Prior to the coronavirus pandemic, the US had a severe housing deficit. In fact, at that time, the word crisis was largely used to describe the shortage of affordable and attainable housing. While the pandemic has certainly stolen the headlines, there could continue to be a housing shortage, and the coronavirus outbreak could worsen the problem.

“Many expect the U.S. housing deficit to worsen,” BJ Turner, founder of Dunleer, tells “For millennials who already had anxiety about buying a primary residence as a result of the Great Recession, the COVID crisis only amplifies the anxiety as their fears are reinforced about how fleeting employment can be in a crisis. Furthermore, new construction projects that are not yet out of the ground are either completely halted or will be shelved for months to come. Ultimately this leads to more renter demand and less apartment supply.”

While the current economic disruption will certainly create obstacles for apartment investors in the short-term, apartments are well positioned to perform in a recession. “The good news—if there is such as thing—from COVID-19, is that apartments appear to be asset class “winners” in the crisis,” says Turner. “While there will no doubt be some near-term bumps related to the novel coronavirus challenges, they are likely to continue to show resiliency and growth going forward.”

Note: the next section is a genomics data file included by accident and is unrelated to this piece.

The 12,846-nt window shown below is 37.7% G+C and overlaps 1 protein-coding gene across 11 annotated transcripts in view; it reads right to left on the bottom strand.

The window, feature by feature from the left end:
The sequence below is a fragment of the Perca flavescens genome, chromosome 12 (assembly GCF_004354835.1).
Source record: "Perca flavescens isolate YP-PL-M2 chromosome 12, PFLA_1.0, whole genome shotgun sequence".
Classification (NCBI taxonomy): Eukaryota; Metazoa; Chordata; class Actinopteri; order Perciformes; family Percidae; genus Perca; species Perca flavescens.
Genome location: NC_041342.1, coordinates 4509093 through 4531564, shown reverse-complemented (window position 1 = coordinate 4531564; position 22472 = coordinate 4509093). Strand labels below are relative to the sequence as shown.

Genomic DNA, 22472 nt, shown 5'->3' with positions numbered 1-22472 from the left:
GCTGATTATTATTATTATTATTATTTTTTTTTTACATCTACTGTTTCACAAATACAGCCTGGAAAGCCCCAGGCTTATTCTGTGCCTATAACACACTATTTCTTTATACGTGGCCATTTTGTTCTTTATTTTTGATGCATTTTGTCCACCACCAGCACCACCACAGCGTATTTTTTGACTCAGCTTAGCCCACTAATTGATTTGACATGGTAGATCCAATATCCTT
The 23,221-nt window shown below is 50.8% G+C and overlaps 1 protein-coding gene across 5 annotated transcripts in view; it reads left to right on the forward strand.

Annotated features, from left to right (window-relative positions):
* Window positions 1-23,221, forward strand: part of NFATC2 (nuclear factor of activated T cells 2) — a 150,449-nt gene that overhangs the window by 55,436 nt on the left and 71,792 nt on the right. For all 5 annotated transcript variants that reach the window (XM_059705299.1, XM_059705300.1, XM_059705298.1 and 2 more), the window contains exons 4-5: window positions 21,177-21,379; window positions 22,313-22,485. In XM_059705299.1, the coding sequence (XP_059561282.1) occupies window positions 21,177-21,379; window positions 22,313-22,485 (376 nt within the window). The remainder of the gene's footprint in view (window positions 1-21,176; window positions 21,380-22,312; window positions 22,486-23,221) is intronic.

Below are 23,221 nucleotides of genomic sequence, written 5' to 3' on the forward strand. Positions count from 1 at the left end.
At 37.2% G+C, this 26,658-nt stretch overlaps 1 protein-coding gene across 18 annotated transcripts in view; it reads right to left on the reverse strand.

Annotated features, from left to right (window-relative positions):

However, investors may face significant cultural shifts that could impact the way the people use not only apartments, but all asset classes. “Coming out of the COVID-19 crisis, there will be certain behavioral modifications—working remotely and working from home will have a higher rate of adoption and acceptance,” says Turner.

While this trend may ultimately benefit apartment owners, it could significantly impact office assets. “The COVID-19 crisis has forced companies to learn how to remotely manage and collaborate with their teams using a widening spectrum of technological tools available, allowing them to save on future lease payments, saving their employees significant commute times, and potentially increasing employee satisfaction,” says Turner.

Co-working specifically is at a high risk for disruption as a result of this pandemic. Turner explains, “Co-working space will likely see a decline, which could prove to be a gain for a multifamily landlord who has slightly bigger floor plans, particularly those that include dens or offices.”